Teen Philanthropy as A Catalyst for Change

by Sue Schwartzman

The January 25 Huffington Post article titled, “Philanthropy: College Students Get $100,000 To Give Away to Charity” lauds universities starting philanthropy courses that offer students practical philanthropy experience, such as giving them up to$ 100K to give away to worthy nonprofits. While I applaud Universities for recognizing the importance philanthropy, it is essential to point out that young people involved in philanthropy is not a new endeavor, nor is it something that is ideally saved for college level studies.

As a philanthropic educator, I have helped launch three high powered youth philanthropy programs in the San Francisco Bay Area, and seen the abilities of grant-makers as young as thirteen. This generation of computer savvy youth is exposed to local and world problems daily and is compelled to act. Institutions serving youth need only to provide curricular and programmatic options that give the kids a vehicle to make change happen and then let them run with it. Youth philanthropy is not small business: in 2000, youth-led groups donated $5-10 million.

In 2004, the Jewish Community Federation and Endowment Fund started the Jewish Teen Foundations, a program for high school-aged youth who learn to run their own non-profit foundation and become strategic grant makers and fundraisers for issues they care about. The program has trained five hundred teens and raised over one million dollars. These kids raise funds for causes they care about and practice the business skills needed to evaluate grant proposals and make good grants. They develop skills that enable them to be serious philanthropists for life, not just the duration of the program. Allison Hargreaves, a Jewish Teen Foundation Board Member in 2004-2005, now a college graduate, commented, “The Jewish Teen Foundations acted as a stepping stone for understanding how philanthropy and grant-making work in the real world. It was incredibly powerful to see what impact we as a group of 15 year olds had on issues that we deemed important.”

Additionally, seventh graders in Jewish Day schools, synagogues, and Jewish Community Federation programs around the country are mobilizing Bar and Bat Mitzvah funds for social good. As part of curricular standards, students research nonprofits doing work, and classes act as an allocations committee to decide where their money should go. Students who did this program with me at Gideon Hausner Jewish Day School in Palo Alto, CA, were empowered to make differences: “It was an eye-opening experience because I was introduced to a lot of problems in the world and found out how hard people work to fight these problems. I got a chance to connect with an organization that meant a lot to me and make a difference.” Gideon Hausner Jewish Day School’s seventh grade class gives out over $45,000 annually to nonprofits.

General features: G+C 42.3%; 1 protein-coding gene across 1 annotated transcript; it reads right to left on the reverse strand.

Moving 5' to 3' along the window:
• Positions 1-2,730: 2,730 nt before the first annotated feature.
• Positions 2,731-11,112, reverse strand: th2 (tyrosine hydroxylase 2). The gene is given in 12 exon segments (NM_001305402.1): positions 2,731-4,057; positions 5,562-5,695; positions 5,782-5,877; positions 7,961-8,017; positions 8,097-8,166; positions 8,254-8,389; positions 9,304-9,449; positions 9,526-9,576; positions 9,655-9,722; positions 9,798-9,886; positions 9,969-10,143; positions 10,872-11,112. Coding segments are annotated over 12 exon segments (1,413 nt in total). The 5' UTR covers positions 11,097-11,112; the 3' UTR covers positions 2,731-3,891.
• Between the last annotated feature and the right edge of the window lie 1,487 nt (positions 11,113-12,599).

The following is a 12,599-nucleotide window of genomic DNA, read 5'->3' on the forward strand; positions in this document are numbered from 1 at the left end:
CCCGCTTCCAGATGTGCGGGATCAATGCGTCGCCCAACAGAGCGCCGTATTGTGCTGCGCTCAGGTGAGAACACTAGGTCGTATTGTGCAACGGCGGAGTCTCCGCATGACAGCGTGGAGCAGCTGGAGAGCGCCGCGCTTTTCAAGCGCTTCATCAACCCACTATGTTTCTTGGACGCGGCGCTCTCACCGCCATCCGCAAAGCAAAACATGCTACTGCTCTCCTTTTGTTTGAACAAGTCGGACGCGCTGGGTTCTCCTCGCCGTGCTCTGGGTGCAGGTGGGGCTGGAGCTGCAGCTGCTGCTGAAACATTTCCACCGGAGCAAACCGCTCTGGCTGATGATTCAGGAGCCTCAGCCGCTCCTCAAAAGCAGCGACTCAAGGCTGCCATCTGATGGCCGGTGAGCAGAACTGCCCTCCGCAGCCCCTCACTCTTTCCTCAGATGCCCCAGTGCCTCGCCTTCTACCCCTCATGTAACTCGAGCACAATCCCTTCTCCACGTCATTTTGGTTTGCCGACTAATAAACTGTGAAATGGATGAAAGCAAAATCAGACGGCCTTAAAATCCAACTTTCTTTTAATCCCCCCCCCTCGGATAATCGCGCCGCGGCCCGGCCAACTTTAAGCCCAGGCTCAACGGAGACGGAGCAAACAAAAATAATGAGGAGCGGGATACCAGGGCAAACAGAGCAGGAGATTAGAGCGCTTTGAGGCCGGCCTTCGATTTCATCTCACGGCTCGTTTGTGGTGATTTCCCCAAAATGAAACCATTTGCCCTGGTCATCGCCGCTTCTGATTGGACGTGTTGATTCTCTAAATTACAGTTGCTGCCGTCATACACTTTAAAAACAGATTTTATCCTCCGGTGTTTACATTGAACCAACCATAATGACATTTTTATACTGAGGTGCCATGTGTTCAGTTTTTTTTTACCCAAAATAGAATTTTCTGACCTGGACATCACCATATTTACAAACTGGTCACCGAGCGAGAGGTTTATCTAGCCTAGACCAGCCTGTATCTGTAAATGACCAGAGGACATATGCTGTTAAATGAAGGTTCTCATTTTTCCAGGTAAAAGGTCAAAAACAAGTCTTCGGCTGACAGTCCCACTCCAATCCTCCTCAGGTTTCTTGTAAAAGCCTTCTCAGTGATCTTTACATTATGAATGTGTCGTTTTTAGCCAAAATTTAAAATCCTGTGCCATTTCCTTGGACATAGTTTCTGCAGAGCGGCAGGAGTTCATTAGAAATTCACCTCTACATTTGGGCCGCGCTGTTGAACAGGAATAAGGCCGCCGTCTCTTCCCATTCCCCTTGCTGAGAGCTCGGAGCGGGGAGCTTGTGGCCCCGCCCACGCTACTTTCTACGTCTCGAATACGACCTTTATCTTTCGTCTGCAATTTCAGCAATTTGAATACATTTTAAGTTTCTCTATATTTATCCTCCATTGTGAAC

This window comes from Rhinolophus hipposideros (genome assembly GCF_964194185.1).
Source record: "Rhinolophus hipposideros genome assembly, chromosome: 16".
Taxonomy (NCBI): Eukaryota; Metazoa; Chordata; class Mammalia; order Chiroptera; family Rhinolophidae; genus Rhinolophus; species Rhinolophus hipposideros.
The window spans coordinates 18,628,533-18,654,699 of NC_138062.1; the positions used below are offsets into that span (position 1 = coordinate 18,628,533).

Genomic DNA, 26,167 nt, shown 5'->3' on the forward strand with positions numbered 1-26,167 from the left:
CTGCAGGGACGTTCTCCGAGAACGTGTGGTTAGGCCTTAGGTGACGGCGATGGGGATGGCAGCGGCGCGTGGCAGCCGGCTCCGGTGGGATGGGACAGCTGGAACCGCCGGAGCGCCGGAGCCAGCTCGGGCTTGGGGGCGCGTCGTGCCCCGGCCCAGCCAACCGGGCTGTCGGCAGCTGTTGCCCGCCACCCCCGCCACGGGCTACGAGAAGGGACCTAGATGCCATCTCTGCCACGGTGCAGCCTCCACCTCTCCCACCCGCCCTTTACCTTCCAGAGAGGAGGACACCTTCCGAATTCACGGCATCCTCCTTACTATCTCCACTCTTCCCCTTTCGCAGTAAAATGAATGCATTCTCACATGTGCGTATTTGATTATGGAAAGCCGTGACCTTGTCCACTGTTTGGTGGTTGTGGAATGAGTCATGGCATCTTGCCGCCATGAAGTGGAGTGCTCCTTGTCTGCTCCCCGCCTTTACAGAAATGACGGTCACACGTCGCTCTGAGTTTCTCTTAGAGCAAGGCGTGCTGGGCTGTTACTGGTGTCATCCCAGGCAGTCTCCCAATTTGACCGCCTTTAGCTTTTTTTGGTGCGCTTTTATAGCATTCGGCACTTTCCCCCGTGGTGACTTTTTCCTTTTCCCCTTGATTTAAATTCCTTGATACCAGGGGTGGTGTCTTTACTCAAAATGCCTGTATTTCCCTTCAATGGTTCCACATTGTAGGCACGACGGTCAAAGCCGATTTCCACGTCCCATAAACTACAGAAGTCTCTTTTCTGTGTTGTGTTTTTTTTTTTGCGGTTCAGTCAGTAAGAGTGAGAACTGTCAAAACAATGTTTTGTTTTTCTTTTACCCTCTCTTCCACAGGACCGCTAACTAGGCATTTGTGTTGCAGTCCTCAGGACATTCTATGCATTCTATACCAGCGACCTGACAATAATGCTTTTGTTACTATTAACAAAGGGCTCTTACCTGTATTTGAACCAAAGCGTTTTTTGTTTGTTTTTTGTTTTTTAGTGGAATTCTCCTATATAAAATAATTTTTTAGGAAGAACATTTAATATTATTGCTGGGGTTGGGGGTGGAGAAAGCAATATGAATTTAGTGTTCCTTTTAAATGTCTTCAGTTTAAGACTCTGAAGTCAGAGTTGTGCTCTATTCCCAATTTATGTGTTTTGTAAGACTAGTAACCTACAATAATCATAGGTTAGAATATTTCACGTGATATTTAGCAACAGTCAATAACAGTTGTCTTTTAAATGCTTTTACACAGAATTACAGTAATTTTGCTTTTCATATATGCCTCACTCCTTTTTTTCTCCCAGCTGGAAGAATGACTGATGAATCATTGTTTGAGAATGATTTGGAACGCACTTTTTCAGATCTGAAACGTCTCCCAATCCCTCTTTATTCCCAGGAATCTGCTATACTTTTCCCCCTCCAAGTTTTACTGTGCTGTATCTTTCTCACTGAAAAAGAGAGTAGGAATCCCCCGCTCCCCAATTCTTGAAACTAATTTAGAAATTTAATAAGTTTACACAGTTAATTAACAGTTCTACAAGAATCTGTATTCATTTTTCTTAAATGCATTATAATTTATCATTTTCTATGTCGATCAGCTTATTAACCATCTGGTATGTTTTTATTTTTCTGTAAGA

Youth philanthropy is important program for youth of all socio-economic levels. I partnered with Amy Johnson from Classroomsforchange.com and a school in East Palo Alto called Eastside College Prep, where 100% of the kids are on scholarship, to try a middle school philanthropy project. We learned that when kids are given the community responsibility of dispersing funds, they begin to see their power and potential for being agents for change. They learn that community listens to them, that there are needs greater than their own, and that each action they take has collective impact and makes a difference.

There are a myriad of excellent youth philanthropy programs that exists in regions across the country: the Rose Youth Foundation in Denver, the JYPI program in Washington DC, Project Give at Eastside College Prep, SV2 Foundation teens. Additionally, the Jewish Teen Funders Network connects Jewish Youth Philanthropy programs and encourages best practices. These programs are propelling our teenagers into philanthropic community roles while they are still in their home communities.

With world news unfolding in the palm of their hand, this one-touch, see all, generation of youth are not waiting until college to be agents for change and philanthropists. They are showing the adult philanthropic world is this generation is motivated, trained, and ready to tackle the world’s problems. No waiting until college necessary.

Sue Schwartzman is Director of Youth Philanthropy and Philanthropic Education at the Jewish Community Federation and Endowment Fund of San Francisco, the Peninsula, and Sonoma Counties.